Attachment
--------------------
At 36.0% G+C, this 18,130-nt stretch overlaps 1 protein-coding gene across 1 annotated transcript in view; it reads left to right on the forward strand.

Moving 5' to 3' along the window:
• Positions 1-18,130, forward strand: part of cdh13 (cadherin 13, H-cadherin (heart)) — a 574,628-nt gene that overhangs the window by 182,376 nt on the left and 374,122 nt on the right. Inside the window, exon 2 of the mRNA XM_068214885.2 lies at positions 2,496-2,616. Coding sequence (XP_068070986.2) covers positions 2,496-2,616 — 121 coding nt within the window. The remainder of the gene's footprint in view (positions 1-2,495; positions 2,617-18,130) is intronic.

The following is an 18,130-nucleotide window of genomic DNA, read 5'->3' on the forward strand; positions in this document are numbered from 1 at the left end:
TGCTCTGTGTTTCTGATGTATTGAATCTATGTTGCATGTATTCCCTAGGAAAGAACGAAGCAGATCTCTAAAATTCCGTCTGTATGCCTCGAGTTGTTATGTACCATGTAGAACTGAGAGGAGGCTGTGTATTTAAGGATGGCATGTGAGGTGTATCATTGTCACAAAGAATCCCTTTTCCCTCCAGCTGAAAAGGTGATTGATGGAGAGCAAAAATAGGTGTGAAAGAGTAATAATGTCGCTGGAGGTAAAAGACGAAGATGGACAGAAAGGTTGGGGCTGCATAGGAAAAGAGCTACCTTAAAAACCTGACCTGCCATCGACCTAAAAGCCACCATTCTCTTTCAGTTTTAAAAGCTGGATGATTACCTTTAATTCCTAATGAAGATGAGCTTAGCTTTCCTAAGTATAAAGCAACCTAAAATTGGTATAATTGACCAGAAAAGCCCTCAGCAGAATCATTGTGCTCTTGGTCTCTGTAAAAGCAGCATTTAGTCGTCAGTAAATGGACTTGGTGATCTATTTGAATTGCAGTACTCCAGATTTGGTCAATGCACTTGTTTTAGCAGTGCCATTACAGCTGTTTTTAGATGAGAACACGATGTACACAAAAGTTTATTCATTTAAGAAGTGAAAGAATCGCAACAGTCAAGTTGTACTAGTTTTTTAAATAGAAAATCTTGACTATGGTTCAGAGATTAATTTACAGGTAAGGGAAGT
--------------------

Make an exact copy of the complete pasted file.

At 36.0% G+C, this 18,130-nt stretch overlaps 1 protein-coding gene across 1 annotated transcript in view; it reads left to right on the forward strand.

Moving 5' to 3' along the window:
• Positions 1-18,130, forward strand: part of cdh13 (cadherin 13, H-cadherin (heart)) — a 574,628-nt gene that overhangs the window by 182,376 nt on the left and 374,122 nt on the right. Inside the window, exon 2 of the mRNA XM_068214885.2 lies at positions 2,496-2,616. Coding sequence (XP_068070986.2) covers positions 2,496-2,616 — 121 coding nt within the window. The remainder of the gene's footprint in view (positions 1-2,495; positions 2,617-18,130) is intronic.

The following is an 18,130-nucleotide window of genomic DNA, read 5'->3' on the forward strand; positions in this document are numbered from 1 at the left end:
TGCTCTGTGTTTCTGATGTATTGAATCTATGTTGCATGTATTCCCTAGGAAAGAACGAAGCAGATCTCTAAAATTCCGTCTGTATGCCTCGAGTTGTTATGTACCATGTAGAACTGAGAGGAGGCTGTGTATTTAAGGATGGCATGTGAGGTGTATCATTGTCACAAAGAATCCCTTTTCCCTCCAGCTGAAAAGGTGATTGATGGAGAGCAAAAATAGGTGTGAAAGAGTAATAATGTCGCTGGAGGTAAAAGACGAAGATGGACAGAAAGGTTGGGGCTGCATAGGAAAAGAGCTACCTTAAAAACCTGACCTGCCATCGACCTAAAAGCCACCATTCTCTTTCAGTTTTAAAAGCTGGATGATTACCTTTAATTCCTAATGAAGATGAGCTTAGCTTTCCTAAGTATAAAGCAACCTAAAATTGGTATAATTGACCAGAAAAGCCCTCAGCAGAATCATTGTGCTCTTGGTCTCTGTAAAAGCAGCATTTAGTCGTCAGTAAATGGACTTGGTGATCTATTTGAATTGCAGTACTCCAGATTTGGTCAATGCACTTGTTTTAGCAGTGCCATTACAGCTGTTTTTAGATGAGAACACGATGTACACAAAAGTTTATTCATTTAAGAAGTGAAAGAATCGCAACAGTCAAGTTGTACTAGTTTTTTAAATAGAAAATCTTGACTATGGTTCAGAGATTAATTTACAGGTAAGGGAAGT